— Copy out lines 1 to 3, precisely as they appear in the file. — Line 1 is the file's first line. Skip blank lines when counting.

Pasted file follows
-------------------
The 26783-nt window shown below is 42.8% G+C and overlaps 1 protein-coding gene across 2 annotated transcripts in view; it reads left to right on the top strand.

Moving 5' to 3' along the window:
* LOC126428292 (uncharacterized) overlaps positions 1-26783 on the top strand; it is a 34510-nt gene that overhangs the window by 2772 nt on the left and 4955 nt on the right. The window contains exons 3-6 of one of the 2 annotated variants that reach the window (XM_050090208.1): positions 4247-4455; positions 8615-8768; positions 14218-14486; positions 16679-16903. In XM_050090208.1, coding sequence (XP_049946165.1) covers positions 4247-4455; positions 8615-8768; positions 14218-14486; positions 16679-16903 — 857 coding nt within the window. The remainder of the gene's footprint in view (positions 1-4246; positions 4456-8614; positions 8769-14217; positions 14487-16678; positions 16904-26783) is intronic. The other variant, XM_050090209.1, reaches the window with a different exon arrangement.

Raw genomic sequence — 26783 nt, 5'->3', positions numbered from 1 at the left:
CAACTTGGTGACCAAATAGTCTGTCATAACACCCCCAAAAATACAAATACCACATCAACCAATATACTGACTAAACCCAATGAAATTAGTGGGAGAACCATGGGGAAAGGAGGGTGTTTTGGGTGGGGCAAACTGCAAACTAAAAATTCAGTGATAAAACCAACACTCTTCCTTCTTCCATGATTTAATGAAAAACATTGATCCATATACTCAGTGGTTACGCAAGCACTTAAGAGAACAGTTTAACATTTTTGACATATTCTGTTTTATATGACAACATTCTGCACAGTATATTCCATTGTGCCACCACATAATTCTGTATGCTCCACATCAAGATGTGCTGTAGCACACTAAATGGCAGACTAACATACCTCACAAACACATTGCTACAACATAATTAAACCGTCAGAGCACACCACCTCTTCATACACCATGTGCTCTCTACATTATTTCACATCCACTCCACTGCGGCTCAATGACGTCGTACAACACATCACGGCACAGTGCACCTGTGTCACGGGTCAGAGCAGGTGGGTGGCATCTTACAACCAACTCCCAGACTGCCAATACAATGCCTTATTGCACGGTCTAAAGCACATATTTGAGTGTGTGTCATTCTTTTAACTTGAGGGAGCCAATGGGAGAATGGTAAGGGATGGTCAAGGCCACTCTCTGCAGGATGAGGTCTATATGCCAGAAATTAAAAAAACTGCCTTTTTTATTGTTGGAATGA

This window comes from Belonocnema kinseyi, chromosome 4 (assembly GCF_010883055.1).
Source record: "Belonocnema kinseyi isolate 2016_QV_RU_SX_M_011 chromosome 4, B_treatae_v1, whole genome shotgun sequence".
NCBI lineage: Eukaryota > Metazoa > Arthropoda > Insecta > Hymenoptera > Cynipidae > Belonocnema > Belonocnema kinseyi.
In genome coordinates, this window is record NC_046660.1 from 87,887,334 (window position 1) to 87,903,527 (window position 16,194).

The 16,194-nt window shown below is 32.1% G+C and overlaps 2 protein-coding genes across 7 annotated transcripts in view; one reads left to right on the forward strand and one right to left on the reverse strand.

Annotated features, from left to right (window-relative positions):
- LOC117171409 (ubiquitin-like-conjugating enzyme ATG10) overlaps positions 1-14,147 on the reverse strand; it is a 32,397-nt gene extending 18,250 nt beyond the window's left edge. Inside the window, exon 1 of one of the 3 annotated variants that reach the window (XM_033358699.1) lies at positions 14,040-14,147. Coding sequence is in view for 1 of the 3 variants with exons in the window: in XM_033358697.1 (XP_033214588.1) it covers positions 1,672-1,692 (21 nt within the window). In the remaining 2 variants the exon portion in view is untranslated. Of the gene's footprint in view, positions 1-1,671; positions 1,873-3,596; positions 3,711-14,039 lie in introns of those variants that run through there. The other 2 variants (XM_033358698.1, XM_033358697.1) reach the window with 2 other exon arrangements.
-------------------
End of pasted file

The 26783-nt window shown below is 42.8% G+C and overlaps 1 protein-coding gene across 2 annotated transcripts in view; it reads left to right on the top strand.

Moving 5' to 3' along the window:
* LOC126428292 (uncharacterized) overlaps positions 1-26783 on the top strand; it is a 34510-nt gene that overhangs the window by 2772 nt on the left and 4955 nt on the right. The window contains exons 3-6 of one of the 2 annotated variants that reach the window (XM_050090208.1): positions 4247-4455; positions 8615-8768; positions 14218-14486; positions 16679-16903. In XM_050090208.1, coding sequence (XP_049946165.1) covers positions 4247-4455; positions 8615-8768; positions 14218-14486; positions 16679-16903 — 857 coding nt within the window. The remainder of the gene's footprint in view (positions 1-4246; positions 4456-8614; positions 8769-14217; positions 14487-16678; positions 16904-26783) is intronic. The other variant, XM_050090209.1, reaches the window with a different exon arrangement.